Traditional wooden Bavarian houses line cobbled streets powdered with snow. Children play in the streets, mothers hang their washing out, fathers hurry off to work. It hardly sounds like the images of Germany gripped by the onslaught of the Second World War that have become so familiar. But it is here – in the somewhat ironically named Heaven Street – that Markus Zusak’s bestselling novel finds its onscreen home. Famously narrated from the perspective of Death, Brian Percival’s film fails to capture the wonderful nuances of the book, and provides a rather staid and muted version of what was a genuinely innovative and engrossing story.
On closer inspection of Heaven Street, the children are dirty, the mothers are tired and wringing out threadbare clothes, and the fathers dutifully avoid the Jewish grocers. But it is all surface. The set looks like a set. The children don’t look genuinely destitute. As ridiculous as this sounds, these picturesque cherubim don’t look like they know the meaning of hardship and have clearly been smeared with make-up in a way that only serves to highlight their round, rosy cheeks and dazzling blue eyes. A shiny black car draws into the street, entirely out-of-place with the faux-poverty surrounding it, and Liesel Meminger (Sophie Nélisse) is coaxed from her seat to live with her new parents, Hans (Geoffrey Rush) and Rosa Huberman (Emily Watson).
Her childhood naïveté provides the innocent perspective on war – she is full of questions and passion and a sense of injustice. She cannot understand the disappearances, the book burnings, the meetings. This is the film’s faltering point. By putting Liesel at the centre instead of Death, it loses much of the poetry of the experience of war and relies too much of clichés to tell the story. When it was initially rumoured that it would be adapted for the cinema, the issue of Death’s overwhelming narration was a major sticking point – surely it couldn’t be done?
Well, it hasn’t really. The Book Thief feels disjointed on so many levels: the narration is inconsistent (I think three of four instances in total), German is spoken sporadically (a whole speech, then only the odd word in a sentence) and the cast itself never seems to gel (Rush and Mortimer are particularly miscast, with the former seeming to think that not using a hairbrush equates to a display of war-time struggle). Nélisse, too, suffers from this erratic use of German. Her lines are peppered with uneven attempts at the language and she seems to be concentrating so hard on getting the accent right that the rest of her performance is flat.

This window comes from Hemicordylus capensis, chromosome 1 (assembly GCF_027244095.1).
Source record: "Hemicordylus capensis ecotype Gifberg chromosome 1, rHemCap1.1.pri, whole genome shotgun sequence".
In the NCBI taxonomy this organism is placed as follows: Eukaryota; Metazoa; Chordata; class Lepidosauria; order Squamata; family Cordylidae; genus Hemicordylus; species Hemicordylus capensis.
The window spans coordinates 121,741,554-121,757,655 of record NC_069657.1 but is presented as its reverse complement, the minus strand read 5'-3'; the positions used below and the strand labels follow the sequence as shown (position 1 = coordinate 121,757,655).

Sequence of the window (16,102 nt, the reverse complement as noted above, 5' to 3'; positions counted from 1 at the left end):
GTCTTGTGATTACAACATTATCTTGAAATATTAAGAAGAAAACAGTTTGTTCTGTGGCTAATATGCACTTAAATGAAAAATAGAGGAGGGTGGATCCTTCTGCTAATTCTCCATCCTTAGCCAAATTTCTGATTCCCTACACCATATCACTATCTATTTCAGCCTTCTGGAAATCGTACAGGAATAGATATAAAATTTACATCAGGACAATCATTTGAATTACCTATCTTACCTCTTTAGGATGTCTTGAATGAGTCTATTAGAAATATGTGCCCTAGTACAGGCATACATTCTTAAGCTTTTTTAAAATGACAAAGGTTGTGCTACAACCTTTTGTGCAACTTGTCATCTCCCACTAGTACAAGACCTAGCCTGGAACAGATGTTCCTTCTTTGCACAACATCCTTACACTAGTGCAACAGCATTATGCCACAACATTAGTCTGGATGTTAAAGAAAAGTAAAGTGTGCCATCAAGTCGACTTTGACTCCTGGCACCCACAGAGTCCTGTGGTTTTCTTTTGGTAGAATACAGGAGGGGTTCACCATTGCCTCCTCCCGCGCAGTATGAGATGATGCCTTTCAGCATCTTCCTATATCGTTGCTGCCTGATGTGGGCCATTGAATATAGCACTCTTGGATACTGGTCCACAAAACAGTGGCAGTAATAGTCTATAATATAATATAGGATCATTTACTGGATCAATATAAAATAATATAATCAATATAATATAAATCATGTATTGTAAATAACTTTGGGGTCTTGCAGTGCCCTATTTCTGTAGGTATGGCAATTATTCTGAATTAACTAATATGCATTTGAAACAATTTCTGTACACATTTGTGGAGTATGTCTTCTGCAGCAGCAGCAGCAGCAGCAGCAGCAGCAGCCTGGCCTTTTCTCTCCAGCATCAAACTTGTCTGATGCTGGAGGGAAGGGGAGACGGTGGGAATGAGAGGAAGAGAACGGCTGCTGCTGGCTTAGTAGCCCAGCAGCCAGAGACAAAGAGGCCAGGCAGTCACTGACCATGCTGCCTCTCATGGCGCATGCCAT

Whilst Roger Allam has an aurally pleasing voice, he doesn’t seem the obvious choice to be cast as Death. Although, his delivery of Zusak’s wonderful prose was my favourite element of the film, the lack of Death’s strong presence – as it were – is a very noticeable lack. The film is slow and plodding. This is perhaps because Percival’s previous directorial efforts at television period dramas. He has been spoiled from previously having hours of time to build up both characters and plot – a luxury cinema simply doesn’t have. All of this leads to one big problem: you are never able to feel anything for the characters, despite the extreme circumstances they find themselves in.
The war doesn’t seem to have a direct impact on the Huberman’s and Liesel initially. Certainly, they suffer from a lack of income because of Hans’ reluctance to join the Nazi Party. It isn’t until scenes of Liesel and her brownshirt-clad schoolmates merrily singing Nationalist songs are neatly juxtaposed with the shattering brutality of Kristellnacht that the reality of war strikes at Heaven Street. It is at a huge local bonfire of “degenerate literature” that Liesel earns her titular nickname.
Having only just learned to read, and keen to progress further, she cannot bear to see the heaps of intricately bound novels thrust onto the leaping, flickering flames of hatred. The scene pans across the faces of her neighbours, cursing intensely at the un-German ashy remains before them whilst cheering furiously at the local Burgermeister’s speech. Air raids soon become a regular occurrence, food is scarce and Liesel’s friend Rudy (Nico Liersch) is groomed for a youth army camp because of his physical fitness. The Huberman’s find themselves hiding a Jewish man, Max (Ben Schnetzer), in their basement – at great personal risk. The bitter winter leaves him near death and Liesel seizes this opportunity to read him back to life, as it were, by spending their freezing, fearful nights telling him of exotic, happy, magical words where no one is different or under threat. Tales of heroism, courage and happily ever afters provide a welcome escapism to the bombings going on around them.
The film begins to pick up towards the last fifteen minutes or so when events become muted onscreen and Death’s narration takes over. Allam’s reading of gently collecting souls, what a soul feels like, how people either lose their grip on life or fight to give it up is a stunning accompaniment to the events onscreen. All the unusual and striking uses of language in Zusak’s novel are given a chance to breathe life into an otherwise sedate film. A book that seemed so tangible and absorbing – not unlike the books Liesel reads to Max – has translated into an insipid and saccharine take on World War Two that never really scratches beyond the surface. The characters never really get a chance to form properly and the beautiful lyricism of Death’s narration is crammed into the last few moments of the film. This really was a wasted opportunity to adapt a truly enjoyable novel.
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